Rabbi Adrienne's Torah Question of the Week

Shabbat Shalom!

This week’s Torah portion is Bo (Exodus 10:1-13:16).


Bo Summary: Moses and Aaron go to Pharaoh and say that God will bring locusts if Pharaoh refuses to let the people go so they can worship God. When Pharaoh says only the men can go, Moses holds out his rod over the land of Egypt, and God drives an east wind that brings locusts. The locusts invade all of Egypt in a thick mass. They hide all the land from view, and eat up all the vegetation. Pharaoh hurriedly summons Moses and Aaron and asks them to plead with God to remove the locusts. They do and God creates a west wind that hurls the locusts into the Sea of Reeds. But God strengthens Pharaoh’s heart, and he does not let the Israelites go.

God tells Moses to hold his arm toward the sky to bring darkness upon the land of Egypt. The darkness descends for three days. It is so thick that the Egyptians cannot see one another and cannot move from or in their homes, but the Israelite homes have light. Pharaoh tells Moses that they may all leave to worship the God except their flocks and your herds, but Moses tells Pharaoh that they must bring their livestock, because they will not know which are needed for God until they get there. God strengthens Pharaoh’s heart and he does not agree to let them go. Pharaoh tells Moses to go for the next time he sees him Moses will die. Moses tells Pharaoh he will not see his face again.

God tells Moses that God will bring one more plague and after that Pharaoh shall let them go and drive them out of Egypt. He is to tell the people to borrow objects of silver and gold from their Egyptian neighbors. Moses tells Pharaoh that at midnight God will go forth among the Egyptians and every first-born in the land of Egypt shall die, from the first-born of Pharaoh to the first-born of his slave to the first-born of the cattle, but the Israelites will be unharmed. Then they will know that God makes a distinction between Egypt and Israel.

God says to Moses and Aaron that this shall be the first of the months of the year for the Israelites. God gives them instructions for preparing the Pascahl lamb, one per household. On the 14th of the month, all the assembled congregation shall slaughter it at twilight, and put some of the blood on the two doorposts and the lintel of their houses. They shall roast it over the fire and eat all of it hurriedly that same night with unleavened bread and with bitter herbs.

That night God will go through the land of Egypt and strike down every first-born in the land of Egypt, both man and beast and mete out punishments to all the gods of Egypt. When God sees the blood on the Israelites’ houses, God will pass over them. They shall remember and celebrate this day as a festival to God for all time. They will eat unleavened bread for seven days and remove leaven from their houses on the first day. They must not work on the first and seventh days, which are sacred occasions. They shall observe The Feast of Unleavened Bread from the evening of the 14th day of the first month until the evening of the 21st day of the month and have no leaven in their houses nor eat anything leavened.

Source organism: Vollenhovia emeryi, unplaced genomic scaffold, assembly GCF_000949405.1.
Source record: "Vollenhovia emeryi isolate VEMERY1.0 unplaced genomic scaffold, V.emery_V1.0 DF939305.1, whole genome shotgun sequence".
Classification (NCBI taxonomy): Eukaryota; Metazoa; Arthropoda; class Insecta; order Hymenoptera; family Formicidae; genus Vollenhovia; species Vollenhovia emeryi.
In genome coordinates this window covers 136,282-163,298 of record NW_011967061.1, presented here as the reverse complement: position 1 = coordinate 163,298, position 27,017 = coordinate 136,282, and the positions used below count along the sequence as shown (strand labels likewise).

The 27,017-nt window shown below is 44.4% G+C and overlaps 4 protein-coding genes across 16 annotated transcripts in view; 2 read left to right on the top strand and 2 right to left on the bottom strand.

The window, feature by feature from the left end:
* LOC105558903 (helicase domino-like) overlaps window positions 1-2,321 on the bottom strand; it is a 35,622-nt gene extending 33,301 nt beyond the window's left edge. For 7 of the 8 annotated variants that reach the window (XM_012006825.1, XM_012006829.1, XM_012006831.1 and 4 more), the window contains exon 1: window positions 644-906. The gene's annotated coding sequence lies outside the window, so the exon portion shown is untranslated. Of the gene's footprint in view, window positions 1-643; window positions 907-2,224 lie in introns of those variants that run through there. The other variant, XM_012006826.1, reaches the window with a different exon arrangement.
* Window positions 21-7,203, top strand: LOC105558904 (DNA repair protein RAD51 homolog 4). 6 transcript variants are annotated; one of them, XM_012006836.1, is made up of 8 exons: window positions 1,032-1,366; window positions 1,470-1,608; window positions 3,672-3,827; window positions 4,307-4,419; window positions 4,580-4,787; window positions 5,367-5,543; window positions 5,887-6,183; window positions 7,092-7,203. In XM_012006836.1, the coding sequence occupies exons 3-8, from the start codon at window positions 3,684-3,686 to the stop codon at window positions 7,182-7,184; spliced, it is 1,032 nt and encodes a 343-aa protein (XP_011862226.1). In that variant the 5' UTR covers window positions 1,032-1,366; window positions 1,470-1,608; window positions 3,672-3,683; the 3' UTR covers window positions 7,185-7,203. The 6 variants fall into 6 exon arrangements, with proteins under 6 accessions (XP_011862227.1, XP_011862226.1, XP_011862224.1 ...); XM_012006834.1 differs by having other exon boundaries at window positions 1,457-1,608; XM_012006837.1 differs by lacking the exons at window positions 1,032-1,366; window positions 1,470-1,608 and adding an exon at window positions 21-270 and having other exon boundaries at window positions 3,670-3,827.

Moses gives the instructions for the Passover offering to the elders of Israel. He tells them that when God goes through Egypt to smite the Egyptians, God will see the blood on the lintel and the two doorposts, and God will pass over the Israelites. The Israelites do as God commands.

In the middle of the night God strikes down all the first-born in the land of Egypt. There is a loud cry in Egypt, for every house has someone who dies. Pharaoh summons Moses and Aaron in the night and tells them to take the families their flocks and herds and leave Egypt. The people take their unleavened dough and the silver, gold and clothing they had borrowed from the Egyptians. They journey with about 600,000 thousand men with a mixed multitude and much livestock. They bake unleavened cakes of the dough that they had taken out of Egypt.

The Israelites lived in Egypt for 430 years. God tells Moses and Aaron the laws for who may eat the Passover offering and that there shall be one law for the citizen and for the stranger who dwells among them. God tells Moses that every first-born man and beast is consecrated to God. Moses tells the people to remember this day on which they went free from Egypt, the house of bondage, how God freed them from it with a mighty hand. When God brings them into the promised land of Canaan, a land flowing with milk and honey, in this month for seven days they will eat unleavened bread, and on the seventh day there shall be a festival of God. They will explain to their son on that day, “It is because of what God did for me when I went free from Egypt.” They will have a sign on their hand and a reminder on their forehead—in order that the Teaching of God may be in their mouth—that with a mighty hand God freed them from Egypt.

Moses tells the Israelites that when God brings them into the land of Canaan, they shall set the first-borns males – human and animal – apart for God. They are to redeem their first-born sons. When their son asks why, they shall tell him that when Pharaoh refused to let them go, God killed every first-born in the land of Egypt so we sacrifice to God every first-born male, but redeem every first-born son.’


Question of the Week: When you have something important coming up, how do you prepare? Does it help you if someone tells you specifically what to do? In this week’s portion, Moses tells the Israelites how to prepare for the first Passover and then tells them they will have to do this every year. How would you react to instructions like this?

Want to read some commentary? Here are some links:







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